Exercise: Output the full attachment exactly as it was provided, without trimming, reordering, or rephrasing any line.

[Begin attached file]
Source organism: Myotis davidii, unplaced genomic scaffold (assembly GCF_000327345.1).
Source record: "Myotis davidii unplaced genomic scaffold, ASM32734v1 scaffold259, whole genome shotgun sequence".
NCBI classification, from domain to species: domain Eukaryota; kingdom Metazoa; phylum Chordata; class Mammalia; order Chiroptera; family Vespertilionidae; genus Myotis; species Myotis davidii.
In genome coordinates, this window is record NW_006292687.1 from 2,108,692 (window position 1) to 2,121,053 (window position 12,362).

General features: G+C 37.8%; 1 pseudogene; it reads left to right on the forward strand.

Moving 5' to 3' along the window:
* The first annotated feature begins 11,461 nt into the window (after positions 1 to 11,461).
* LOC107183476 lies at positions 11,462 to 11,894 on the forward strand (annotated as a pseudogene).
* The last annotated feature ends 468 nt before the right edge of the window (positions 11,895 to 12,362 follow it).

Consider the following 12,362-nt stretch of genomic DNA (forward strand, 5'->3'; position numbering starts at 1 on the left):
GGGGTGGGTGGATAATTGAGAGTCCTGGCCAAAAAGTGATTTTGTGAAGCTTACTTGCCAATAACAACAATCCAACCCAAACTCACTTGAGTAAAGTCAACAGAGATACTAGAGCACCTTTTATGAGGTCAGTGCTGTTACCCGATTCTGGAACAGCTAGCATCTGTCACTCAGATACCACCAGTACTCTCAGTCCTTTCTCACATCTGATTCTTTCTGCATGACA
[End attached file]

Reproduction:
Source organism: Myotis davidii, unplaced genomic scaffold (assembly GCF_000327345.1).
Source record: "Myotis davidii unplaced genomic scaffold, ASM32734v1 scaffold259, whole genome shotgun sequence".
NCBI classification, from domain to species: domain Eukaryota; kingdom Metazoa; phylum Chordata; class Mammalia; order Chiroptera; family Vespertilionidae; genus Myotis; species Myotis davidii.
In genome coordinates, this window is record NW_006292687.1 from 2,108,692 (window position 1) to 2,121,053 (window position 12,362).

General features: G+C 37.8%; 1 pseudogene; it reads left to right on the forward strand.

Moving 5' to 3' along the window:
* The first annotated feature begins 11,461 nt into the window (after positions 1 to 11,461).
* LOC107183476 lies at positions 11,462 to 11,894 on the forward strand (annotated as a pseudogene).
* The last annotated feature ends 468 nt before the right edge of the window (positions 11,895 to 12,362 follow it).

Consider the following 12,362-nt stretch of genomic DNA (forward strand, 5'->3'; position numbering starts at 1 on the left):
GGGGTGGGTGGATAATTGAGAGTCCTGGCCAAAAAGTGATTTTGTGAAGCTTACTTGCCAATAACAACAATCCAACCCAAACTCACTTGAGTAAAGTCAACAGAGATACTAGAGCACCTTTTATGAGGTCAGTGCTGTTACCCGATTCTGGAACAGCTAGCATCTGTCACTCAGATACCACCAGTACTCTCAGTCCTTTCTCACATCTGATTCTTTCTGCATGACA